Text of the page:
LDAP Search Paths
At this point, the Active Directory computer account has been created for the Mac workstation and Panther has been bound to the Active Directory. However, the Active Directory must be added to the Lightweight Directory Access Protocol (LDAP) search paths in the Directory Access utility in order to facilitate Panther’s ability to resolve AD resources. To accomplish this next task, navigate to the Authentication pane in Directory Access, open the Search pop-up menu, and select Custom. Next, click Add and then add the appropriate entry for your Active Directory domain. (See Figure 3.)
Note in Figure 3, the path /NetInfo/root is listed first, the path /ActiveDirectory/ensworth.lan (which is the name of the AD domain in my work environment) is listed second, and the path /LDAPv3/ehsmacserv is listed third. You should know that the order in which your LDAP entries are listed is as important as the order in which the local computer will execute LDAP search queries. Therefore, using Figure 3 as an example, the Mac will attempt to resolve LDAP queries by first consulting its own local NetInfo database, then querying an AD domain controller and, finally, by querying our Mac OS X Server computer named ehsmacserv.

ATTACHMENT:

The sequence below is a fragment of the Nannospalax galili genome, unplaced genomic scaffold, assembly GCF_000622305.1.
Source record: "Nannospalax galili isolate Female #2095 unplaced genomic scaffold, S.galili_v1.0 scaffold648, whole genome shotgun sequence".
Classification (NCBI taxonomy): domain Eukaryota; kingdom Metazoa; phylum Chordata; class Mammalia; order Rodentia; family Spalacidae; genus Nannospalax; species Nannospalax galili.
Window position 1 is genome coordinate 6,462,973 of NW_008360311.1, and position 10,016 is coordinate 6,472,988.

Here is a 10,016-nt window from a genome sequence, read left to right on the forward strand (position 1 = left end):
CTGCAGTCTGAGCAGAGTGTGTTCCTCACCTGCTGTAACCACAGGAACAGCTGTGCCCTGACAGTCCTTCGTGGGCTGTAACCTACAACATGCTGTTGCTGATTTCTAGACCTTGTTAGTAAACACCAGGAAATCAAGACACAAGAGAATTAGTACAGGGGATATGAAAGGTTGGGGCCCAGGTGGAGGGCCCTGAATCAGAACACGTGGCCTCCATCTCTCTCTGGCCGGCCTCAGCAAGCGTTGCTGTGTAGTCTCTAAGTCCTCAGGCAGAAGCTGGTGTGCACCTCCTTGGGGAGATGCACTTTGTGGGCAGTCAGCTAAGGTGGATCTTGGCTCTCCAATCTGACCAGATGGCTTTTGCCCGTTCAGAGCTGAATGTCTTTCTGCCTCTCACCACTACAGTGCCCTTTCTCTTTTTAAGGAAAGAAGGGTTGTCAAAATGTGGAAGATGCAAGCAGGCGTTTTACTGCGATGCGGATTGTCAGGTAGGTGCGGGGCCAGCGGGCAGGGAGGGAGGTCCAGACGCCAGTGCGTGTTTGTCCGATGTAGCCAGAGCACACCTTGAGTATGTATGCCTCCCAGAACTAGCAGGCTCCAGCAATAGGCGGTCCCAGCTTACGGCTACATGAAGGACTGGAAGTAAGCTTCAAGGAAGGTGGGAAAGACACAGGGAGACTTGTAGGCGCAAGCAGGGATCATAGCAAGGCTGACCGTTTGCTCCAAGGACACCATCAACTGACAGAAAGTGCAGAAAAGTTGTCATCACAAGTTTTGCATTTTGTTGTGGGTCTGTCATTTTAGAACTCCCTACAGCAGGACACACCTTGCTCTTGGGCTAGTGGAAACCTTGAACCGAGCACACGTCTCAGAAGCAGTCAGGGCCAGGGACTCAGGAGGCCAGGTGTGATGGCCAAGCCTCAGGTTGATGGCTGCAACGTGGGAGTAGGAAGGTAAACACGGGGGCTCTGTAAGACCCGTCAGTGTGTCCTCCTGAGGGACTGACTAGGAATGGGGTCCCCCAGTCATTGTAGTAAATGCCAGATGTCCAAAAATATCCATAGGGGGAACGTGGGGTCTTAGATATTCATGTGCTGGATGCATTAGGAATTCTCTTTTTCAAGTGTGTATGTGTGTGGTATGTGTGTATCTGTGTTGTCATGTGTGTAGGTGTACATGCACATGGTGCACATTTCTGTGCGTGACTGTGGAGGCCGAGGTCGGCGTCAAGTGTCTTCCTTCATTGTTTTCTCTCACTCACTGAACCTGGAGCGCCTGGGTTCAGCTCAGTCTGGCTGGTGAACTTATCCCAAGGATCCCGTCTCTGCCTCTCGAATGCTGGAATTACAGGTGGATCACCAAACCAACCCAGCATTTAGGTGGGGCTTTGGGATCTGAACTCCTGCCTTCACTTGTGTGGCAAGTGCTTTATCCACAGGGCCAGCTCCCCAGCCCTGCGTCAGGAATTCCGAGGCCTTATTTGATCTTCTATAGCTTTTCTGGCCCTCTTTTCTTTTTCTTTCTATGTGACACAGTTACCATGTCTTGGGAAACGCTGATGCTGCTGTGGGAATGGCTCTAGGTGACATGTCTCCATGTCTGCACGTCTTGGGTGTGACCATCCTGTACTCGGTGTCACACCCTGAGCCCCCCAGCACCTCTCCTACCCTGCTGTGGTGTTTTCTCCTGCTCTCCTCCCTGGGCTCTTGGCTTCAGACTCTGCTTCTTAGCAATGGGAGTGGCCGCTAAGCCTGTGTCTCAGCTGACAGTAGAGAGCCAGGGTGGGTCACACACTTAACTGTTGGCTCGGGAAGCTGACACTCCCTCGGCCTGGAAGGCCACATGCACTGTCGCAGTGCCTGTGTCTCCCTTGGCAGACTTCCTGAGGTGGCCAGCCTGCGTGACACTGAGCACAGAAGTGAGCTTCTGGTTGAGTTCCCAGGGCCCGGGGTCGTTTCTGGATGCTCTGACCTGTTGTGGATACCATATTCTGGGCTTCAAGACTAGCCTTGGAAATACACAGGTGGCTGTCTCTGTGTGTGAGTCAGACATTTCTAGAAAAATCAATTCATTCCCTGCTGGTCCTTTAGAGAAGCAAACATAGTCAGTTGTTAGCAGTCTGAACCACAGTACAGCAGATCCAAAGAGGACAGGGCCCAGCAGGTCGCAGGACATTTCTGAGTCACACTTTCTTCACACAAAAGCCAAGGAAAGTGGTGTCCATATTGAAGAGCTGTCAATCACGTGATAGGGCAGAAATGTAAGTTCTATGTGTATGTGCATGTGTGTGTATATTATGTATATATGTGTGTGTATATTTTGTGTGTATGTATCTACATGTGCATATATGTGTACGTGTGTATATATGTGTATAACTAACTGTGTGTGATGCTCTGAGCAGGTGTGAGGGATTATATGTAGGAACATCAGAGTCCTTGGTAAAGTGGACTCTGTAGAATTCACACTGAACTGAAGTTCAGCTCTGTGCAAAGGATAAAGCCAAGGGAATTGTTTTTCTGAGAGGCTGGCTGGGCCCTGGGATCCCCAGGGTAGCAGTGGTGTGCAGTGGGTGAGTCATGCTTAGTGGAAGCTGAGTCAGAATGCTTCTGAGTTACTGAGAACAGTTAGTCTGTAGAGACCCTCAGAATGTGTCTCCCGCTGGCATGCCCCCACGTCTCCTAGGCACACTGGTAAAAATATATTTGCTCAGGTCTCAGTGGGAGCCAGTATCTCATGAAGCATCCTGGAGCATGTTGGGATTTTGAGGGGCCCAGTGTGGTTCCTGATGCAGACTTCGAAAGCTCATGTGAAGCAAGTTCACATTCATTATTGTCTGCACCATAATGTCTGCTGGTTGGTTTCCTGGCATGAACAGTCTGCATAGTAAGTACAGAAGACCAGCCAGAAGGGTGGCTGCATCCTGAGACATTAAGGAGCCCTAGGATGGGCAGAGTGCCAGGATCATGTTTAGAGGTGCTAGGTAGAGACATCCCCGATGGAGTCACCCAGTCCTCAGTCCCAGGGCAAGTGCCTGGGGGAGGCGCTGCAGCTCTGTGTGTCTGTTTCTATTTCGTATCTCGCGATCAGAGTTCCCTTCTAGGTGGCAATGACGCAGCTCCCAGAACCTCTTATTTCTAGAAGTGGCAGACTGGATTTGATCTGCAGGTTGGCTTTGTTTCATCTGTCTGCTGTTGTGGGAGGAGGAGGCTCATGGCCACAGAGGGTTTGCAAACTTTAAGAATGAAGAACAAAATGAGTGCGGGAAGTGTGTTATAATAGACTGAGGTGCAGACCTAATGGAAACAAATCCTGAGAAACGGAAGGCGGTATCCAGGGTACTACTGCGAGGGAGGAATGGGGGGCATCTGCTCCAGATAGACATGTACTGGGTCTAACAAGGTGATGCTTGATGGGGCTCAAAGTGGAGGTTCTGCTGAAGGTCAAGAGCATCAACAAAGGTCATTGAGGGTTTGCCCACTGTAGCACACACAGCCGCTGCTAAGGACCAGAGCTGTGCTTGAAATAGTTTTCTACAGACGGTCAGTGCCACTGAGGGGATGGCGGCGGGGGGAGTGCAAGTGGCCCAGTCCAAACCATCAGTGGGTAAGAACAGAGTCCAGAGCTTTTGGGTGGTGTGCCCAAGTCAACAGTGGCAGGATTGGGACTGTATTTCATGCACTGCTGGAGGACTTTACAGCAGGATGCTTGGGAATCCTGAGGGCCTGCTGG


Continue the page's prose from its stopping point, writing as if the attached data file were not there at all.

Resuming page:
To complete the LDAP search path configuration, navigate to the Contacts pane and perform the same steps you completed on the Authentication pane. Once you have completed your configuration, close the Directory Access dialog box and restart the computer. Congratulations: You have successfully configured Active Directory support under Mac OS X Panther.
At this point, you should be able to submit an Active Directory username and password at the Mac OS X login window and authenticate both to your organization’s domain, as well as to the local Macintosh workstation. Assuming